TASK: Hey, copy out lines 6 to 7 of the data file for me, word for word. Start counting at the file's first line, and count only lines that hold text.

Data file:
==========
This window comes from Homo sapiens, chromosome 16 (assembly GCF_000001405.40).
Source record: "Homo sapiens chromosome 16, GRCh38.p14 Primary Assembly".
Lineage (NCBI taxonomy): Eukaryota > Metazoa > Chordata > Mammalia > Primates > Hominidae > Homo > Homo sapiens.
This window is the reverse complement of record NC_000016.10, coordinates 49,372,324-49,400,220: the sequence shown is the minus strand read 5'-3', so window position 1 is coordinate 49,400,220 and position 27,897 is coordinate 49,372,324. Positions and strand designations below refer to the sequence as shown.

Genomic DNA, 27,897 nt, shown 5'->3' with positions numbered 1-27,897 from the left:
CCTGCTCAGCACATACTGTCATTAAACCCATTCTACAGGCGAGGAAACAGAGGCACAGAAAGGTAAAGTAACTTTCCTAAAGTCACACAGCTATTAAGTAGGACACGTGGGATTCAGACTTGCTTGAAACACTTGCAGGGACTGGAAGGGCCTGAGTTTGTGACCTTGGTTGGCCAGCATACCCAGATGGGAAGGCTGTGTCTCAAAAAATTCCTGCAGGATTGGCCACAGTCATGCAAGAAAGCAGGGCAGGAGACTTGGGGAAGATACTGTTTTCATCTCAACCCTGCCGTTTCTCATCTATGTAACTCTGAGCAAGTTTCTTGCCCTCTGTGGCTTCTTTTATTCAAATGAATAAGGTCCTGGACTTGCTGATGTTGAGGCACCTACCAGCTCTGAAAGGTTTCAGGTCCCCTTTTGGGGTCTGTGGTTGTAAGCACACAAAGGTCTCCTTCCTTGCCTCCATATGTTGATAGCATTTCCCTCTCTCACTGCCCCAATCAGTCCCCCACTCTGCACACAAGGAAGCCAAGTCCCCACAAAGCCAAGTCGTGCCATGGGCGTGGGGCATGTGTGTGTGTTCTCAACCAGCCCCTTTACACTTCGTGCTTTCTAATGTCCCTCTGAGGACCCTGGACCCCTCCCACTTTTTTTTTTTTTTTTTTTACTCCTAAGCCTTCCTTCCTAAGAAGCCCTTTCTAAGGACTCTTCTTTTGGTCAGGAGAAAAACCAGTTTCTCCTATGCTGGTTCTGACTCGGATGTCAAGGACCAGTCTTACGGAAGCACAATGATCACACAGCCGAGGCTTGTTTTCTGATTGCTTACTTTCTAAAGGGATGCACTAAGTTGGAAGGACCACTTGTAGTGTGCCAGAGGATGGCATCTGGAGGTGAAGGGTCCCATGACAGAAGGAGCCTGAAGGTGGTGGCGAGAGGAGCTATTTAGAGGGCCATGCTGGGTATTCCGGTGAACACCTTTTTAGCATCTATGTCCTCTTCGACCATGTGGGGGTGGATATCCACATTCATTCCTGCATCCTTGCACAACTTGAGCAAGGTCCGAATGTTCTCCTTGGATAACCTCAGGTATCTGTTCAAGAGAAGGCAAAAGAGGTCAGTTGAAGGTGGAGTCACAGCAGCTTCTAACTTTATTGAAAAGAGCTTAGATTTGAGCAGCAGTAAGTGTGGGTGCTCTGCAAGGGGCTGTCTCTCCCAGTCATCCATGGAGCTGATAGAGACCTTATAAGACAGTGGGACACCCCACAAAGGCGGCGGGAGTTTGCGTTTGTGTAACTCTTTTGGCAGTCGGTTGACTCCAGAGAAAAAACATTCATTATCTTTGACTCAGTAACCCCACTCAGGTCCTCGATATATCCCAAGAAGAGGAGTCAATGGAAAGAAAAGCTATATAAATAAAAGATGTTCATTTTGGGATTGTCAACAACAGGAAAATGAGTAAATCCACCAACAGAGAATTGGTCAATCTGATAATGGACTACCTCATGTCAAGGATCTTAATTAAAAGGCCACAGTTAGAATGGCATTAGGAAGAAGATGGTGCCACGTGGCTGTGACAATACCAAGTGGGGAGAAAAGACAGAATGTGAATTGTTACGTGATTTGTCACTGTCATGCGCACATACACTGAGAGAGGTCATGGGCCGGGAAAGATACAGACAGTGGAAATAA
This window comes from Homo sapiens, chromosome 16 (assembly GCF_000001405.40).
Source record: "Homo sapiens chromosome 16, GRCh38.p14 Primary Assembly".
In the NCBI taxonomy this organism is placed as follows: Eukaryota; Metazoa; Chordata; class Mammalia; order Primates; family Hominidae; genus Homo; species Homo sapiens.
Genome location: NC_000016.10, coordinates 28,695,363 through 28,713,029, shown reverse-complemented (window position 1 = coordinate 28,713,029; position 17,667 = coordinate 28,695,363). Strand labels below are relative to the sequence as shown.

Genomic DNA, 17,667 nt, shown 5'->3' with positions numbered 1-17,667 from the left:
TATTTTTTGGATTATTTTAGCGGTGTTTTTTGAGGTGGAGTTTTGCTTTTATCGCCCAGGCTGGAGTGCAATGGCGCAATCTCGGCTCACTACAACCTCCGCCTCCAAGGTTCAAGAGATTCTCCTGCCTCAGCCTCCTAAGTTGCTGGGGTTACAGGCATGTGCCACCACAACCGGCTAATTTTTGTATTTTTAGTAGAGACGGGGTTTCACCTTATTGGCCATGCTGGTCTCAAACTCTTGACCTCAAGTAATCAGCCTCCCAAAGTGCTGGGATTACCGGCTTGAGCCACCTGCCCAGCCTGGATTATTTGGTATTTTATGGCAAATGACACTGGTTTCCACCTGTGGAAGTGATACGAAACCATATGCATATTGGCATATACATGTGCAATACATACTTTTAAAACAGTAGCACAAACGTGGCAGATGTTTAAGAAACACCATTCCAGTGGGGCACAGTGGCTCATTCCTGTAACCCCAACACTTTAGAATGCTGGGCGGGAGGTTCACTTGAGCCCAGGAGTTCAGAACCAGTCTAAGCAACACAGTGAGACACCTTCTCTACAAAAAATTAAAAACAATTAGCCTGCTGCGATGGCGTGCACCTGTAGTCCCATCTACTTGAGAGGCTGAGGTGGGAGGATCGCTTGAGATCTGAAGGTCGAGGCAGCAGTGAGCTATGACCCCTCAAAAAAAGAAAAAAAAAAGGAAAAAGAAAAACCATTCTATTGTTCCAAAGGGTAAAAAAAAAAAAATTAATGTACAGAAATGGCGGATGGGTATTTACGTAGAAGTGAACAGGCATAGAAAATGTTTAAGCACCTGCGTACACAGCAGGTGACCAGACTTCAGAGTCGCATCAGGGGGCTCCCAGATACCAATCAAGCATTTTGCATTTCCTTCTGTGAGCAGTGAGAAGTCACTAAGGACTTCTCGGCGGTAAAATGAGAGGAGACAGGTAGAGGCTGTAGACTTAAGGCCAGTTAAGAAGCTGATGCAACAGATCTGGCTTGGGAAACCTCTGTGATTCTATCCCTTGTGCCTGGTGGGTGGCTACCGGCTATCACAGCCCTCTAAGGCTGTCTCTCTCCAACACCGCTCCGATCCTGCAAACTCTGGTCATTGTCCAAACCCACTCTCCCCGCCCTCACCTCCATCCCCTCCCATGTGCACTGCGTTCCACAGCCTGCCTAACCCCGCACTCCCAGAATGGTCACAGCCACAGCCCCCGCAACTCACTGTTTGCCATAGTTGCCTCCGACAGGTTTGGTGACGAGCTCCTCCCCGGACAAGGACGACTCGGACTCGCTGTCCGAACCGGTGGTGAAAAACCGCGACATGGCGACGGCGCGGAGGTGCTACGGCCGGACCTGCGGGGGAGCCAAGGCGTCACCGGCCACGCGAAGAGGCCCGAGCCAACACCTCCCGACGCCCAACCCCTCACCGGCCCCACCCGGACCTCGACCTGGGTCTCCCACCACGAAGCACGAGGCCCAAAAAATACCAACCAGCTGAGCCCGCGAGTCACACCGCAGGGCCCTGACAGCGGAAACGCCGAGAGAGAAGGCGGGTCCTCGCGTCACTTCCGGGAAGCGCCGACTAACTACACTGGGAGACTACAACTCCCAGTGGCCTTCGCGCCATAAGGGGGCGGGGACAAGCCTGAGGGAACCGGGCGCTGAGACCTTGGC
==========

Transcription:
CCTGCTCAGCACATACTGTCATTAAACCCATTCTACAGGCGAGGAAACAGAGGCACAGAAAGGTAAAGTAACTTTCCTAAAGTCACACAGCTATTAAGTAGGACACGTGGGATTCAGACTTGCTTGAAACACTTGCAGGGACTGGAAGGGCCTGAGTTTGTGACCTTGGTTGGCCAGCATACCCAGATGGGAAGGCTGTGTCTCAAAAAATTCCTGCAGGATTGGCCACAGTCATGCAAGAAAGCAGGGCAGGAGACTTGGGGAAGATACTGTTTTCATCTCAACCCTGCCGTTTCTCATCTATGTAACTCTGAGCAAGTTTCTTGCCCTCTGTGGCTTCTTTTATTCAAATGAATAAGGTCCTGGACTTGCTGATGTTGAGGCACCTACCAGCTCTGAAAGGTTTCAGGTCCCCTTTTGGGGTCTGTGGTTGTAAGCACACAAAGGTCTCCTTCCTTGCCTCCATATGTTGATAGCATTTCCCTCTCTCACTGCCCCAATCAGTCCCCCACTCTGCACACAAGGAAGCCAAGTCCCCACAAAGCCAAGTCGTGCCATGGGCGTGGGGCATGTGTGTGTGTTCTCAACCAGCCCCTTTACACTTCGTGCTTTCTAATGTCCCTCTGAGGACCCTGGACCCCTCCCACTTTTTTTTTTTTTTTTTTTACTCCTAAGCCTTCCTTCCTAAGAAGCCCTTTCTAAGGACTCTTCTTTTGGTCAGGAGAAAAACCAGTTTCTCCTATGCTGGTTCTGACTCGGATGTCAAGGACCAGTCTTACGGAAGCACAATGATCACACAGCCGAGGCTTGTTTTCTGATTGCTTACTTTCTAAAGGGATGCACTAAGTTGGAAGGACCACTTGTAGTGTGCCAGAGGATGGCATCTGGAGGTGAAGGGTCCCATGACAGAAGGAGCCTGAAGGTGGTGGCGAGAGGAGCTATTTAGAGGGCCATGCTGGGTATTCCGGTGAACACCTTTTTAGCATCTATGTCCTCTTCGACCATGTGGGGGTGGATATCCACATTCATTCCTGCATCCTTGCACAACTTGAGCAAGGTCCGAATGTTCTCCTTGGATAACCTCAGGTATCTGTTCAAGAGAAGGCAAAAGAGGTCAGTTGAAGGTGGAGTCACAGCAGCTTCTAACTTTATTGAAAAGAGCTTAGATTTGAGCAGCAGTAAGTGTGGGTGCTCTGCAAGGGGCTGTCTCTCCCAGTCATCCATGGAGCTGATAGAGACCTTATAAGACAGTGGGACACCCCACAAAGGCGGCGGGAGTTTGCGTTTGTGTAACTCTTTTGGCAGTCGGTTGACTCCAGAGAAAAAACATTCATTATCTTTGACTCAGTAACCCCACTCAGGTCCTCGATATATCCCAAGAAGAGGAGTCAATGGAAAGAAAAGCTATATAAATAAAAGATGTTCATTTTGGGATTGTCAACAACAGGAAAATGAGTAAATCCACCAACAGAGAATTGGTCAATCTGATAATGGACTACCTCATGTCAAGGATCTTAATTAAAAGGCCACAGTTAGAATGGCATTAGGAAGAAGATGGTGCCACGTGGCTGTGACAATACCAAGTGGGGAGAAAAGACAGAATGTGAATTGTTACGTGATTTGTCACTGTCATGCGCACATACACTGAGAGAGGTCATGGGCCGGGAAAGATACAGACAGTGGAAATAA
This window comes from Homo sapiens, chromosome 16 (assembly GCF_000001405.40).